Some of my colleagues posted on Facebook and elsewhere that this convention would be done differently, and I hoped they were right. Indeed, Asao Inoue prepared us for this change by having social justice materials distributed, written by leaders in the Standing and Special Interest Groups, and devoting the entirety of a prime meeting time to an all-attendee’s event, focused on social justice. However, the spirit in the sessions struck me more than anything. People were angry. As a field, I think we had reached our point of tolerance at the dismissal of knowledge and sensibilities derived from research, logic, and ethics. We had had enough of seeing unarmed African Americans killed by police, of receiving only “thoughts and prayers” in the face of the latest mass shooting, of gritting our teeth at another overturned environmental regulation, of knowing that the richest 1% of the population would be the recipients of massive tax cuts while the poor and the working class would continue to suffer. I have become used to criticism of my work that I politicize the teaching of writing. This time, I heard nothing of the sort, directed at me or others, in all the sessions I participated in or simply attended. I could feel an energy among the conventioneers, beginning with the half-day workshop I helped chair about ways to facilitate intellectual inquiry in a post-truth world. In all the years I’ve been coming to 4C’s, I’d never seen so many compositionists feel the responsibility to fight back against oppression and propaganda through their teaching and scholarship. Ideas to reach out to non-academics seemed more serious and prominent than previous attempts. Wherever I went, the same buzz filled the air. Judging by the emails and requests for materials I have continued to receive several weeks after the fact, the enthusiasm has not dimmed.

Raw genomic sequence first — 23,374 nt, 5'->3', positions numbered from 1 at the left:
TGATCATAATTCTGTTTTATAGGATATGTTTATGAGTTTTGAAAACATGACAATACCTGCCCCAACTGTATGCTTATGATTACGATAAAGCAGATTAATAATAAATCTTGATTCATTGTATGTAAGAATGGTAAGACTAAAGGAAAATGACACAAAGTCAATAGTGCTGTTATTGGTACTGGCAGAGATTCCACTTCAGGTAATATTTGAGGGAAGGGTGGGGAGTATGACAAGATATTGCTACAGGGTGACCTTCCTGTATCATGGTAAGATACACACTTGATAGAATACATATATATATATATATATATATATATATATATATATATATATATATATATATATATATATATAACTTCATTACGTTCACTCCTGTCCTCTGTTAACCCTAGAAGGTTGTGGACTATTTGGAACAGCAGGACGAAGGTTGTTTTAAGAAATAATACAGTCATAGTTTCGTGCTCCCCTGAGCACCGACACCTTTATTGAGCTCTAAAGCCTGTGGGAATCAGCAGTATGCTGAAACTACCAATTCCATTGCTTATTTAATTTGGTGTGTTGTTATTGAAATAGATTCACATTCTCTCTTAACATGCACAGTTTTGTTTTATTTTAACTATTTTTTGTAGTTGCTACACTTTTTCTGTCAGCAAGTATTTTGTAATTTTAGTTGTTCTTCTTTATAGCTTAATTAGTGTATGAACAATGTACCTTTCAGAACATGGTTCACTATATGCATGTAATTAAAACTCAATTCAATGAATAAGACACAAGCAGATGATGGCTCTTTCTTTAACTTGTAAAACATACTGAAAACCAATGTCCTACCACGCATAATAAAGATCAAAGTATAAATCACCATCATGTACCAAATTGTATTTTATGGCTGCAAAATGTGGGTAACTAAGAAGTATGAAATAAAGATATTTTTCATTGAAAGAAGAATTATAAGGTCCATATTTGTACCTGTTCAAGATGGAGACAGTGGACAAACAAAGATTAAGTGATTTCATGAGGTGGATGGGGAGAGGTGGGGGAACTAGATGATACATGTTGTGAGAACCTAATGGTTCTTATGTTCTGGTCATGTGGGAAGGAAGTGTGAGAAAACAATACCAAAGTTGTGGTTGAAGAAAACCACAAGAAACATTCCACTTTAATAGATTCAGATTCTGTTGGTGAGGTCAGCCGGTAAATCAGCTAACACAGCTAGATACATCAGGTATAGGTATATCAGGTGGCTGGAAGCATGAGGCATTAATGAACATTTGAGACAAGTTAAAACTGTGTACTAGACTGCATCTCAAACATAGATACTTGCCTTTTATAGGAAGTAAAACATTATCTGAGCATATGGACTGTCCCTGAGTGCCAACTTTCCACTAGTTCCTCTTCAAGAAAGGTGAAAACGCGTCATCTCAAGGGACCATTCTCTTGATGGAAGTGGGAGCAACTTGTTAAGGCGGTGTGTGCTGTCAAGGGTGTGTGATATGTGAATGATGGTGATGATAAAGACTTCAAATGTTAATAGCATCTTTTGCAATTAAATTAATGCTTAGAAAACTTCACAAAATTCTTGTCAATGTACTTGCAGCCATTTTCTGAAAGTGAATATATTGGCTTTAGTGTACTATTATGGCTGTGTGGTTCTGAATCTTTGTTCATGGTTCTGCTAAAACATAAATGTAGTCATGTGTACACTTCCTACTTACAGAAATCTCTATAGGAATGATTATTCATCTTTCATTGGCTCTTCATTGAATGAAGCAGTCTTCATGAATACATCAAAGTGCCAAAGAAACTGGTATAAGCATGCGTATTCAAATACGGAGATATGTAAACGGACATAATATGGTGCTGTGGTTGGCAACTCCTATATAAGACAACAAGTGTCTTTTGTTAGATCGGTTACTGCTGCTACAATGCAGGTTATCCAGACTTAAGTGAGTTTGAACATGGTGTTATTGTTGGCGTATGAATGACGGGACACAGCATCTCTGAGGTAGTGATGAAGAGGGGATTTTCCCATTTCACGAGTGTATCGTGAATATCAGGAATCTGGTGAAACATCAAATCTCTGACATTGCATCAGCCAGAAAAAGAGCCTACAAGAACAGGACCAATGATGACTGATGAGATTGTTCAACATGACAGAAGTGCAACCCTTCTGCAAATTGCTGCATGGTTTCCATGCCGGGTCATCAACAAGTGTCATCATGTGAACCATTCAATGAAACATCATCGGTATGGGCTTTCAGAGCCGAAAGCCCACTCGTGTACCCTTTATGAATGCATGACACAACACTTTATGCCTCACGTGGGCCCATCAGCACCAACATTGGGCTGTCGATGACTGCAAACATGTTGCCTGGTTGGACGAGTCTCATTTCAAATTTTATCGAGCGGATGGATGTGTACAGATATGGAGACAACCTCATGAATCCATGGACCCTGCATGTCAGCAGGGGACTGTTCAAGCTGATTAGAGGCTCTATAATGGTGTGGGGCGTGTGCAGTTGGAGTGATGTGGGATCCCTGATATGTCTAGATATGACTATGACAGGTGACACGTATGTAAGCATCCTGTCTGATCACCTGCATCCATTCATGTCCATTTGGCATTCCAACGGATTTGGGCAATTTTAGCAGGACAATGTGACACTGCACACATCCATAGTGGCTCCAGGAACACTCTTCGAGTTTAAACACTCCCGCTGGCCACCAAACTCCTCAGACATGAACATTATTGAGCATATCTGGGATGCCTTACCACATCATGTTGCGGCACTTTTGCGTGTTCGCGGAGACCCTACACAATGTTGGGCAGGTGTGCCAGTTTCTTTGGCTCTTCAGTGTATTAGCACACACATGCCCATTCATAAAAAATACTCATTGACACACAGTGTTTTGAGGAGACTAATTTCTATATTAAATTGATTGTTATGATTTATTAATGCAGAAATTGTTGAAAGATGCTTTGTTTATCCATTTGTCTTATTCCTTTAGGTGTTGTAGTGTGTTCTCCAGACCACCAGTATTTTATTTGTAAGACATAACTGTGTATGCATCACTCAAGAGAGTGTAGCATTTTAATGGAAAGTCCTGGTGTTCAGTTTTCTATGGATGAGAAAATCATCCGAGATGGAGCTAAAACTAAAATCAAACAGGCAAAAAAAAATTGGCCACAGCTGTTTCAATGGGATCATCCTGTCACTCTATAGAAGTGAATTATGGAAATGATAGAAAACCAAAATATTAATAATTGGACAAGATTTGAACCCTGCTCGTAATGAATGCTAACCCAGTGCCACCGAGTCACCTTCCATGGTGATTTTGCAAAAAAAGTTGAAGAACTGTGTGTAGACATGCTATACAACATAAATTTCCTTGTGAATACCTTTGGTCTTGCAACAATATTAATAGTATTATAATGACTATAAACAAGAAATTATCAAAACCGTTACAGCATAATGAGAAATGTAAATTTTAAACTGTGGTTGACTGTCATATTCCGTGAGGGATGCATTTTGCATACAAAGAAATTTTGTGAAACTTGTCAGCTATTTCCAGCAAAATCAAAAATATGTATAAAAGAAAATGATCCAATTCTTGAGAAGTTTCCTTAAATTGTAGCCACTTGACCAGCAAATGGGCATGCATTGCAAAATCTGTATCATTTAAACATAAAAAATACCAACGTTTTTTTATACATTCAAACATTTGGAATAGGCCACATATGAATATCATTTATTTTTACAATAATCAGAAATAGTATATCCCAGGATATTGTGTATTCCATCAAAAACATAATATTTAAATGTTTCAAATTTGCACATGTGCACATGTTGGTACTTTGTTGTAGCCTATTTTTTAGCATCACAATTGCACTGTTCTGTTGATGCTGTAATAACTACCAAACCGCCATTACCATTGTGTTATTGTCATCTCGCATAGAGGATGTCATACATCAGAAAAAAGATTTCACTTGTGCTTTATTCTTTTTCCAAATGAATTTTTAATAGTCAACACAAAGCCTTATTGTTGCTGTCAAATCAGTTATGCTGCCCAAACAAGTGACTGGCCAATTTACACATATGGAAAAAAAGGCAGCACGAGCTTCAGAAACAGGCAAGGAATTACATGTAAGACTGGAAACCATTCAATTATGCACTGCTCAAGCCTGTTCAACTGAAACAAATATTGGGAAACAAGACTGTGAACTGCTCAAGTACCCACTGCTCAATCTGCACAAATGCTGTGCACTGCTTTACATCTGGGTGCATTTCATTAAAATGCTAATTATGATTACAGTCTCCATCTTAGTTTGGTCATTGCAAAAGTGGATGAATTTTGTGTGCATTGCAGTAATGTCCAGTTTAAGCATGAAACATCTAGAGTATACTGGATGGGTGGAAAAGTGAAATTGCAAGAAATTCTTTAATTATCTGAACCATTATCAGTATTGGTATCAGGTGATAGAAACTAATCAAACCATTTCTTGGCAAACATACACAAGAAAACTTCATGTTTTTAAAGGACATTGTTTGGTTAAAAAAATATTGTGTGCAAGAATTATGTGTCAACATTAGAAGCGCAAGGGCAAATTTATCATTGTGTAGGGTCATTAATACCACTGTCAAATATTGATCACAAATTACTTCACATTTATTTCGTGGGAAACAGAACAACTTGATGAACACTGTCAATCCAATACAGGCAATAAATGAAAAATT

Prior to this conference, I had questioned the wisdom of conventions. What can we do meeting face-to-face that we cannot do online? I had pondered making 2018 my last 4C’s. Yet, it was the convention itself that changed my mind. Conventions can be powerful. More than in online discussions, we feel the emotions of our colleagues. We bond over our struggles. We emerge recharged to face the challenges ahead of us. When handled properly, conventions can becomes sites of social justice. Even when we disagree over an issue or a course of action, the tensions and dialogue can serve purposes beyond the immediate goal. In this case, I hope the pre-convention controversy and the convention result in more critical teaching, both in our classrooms and elsewhere.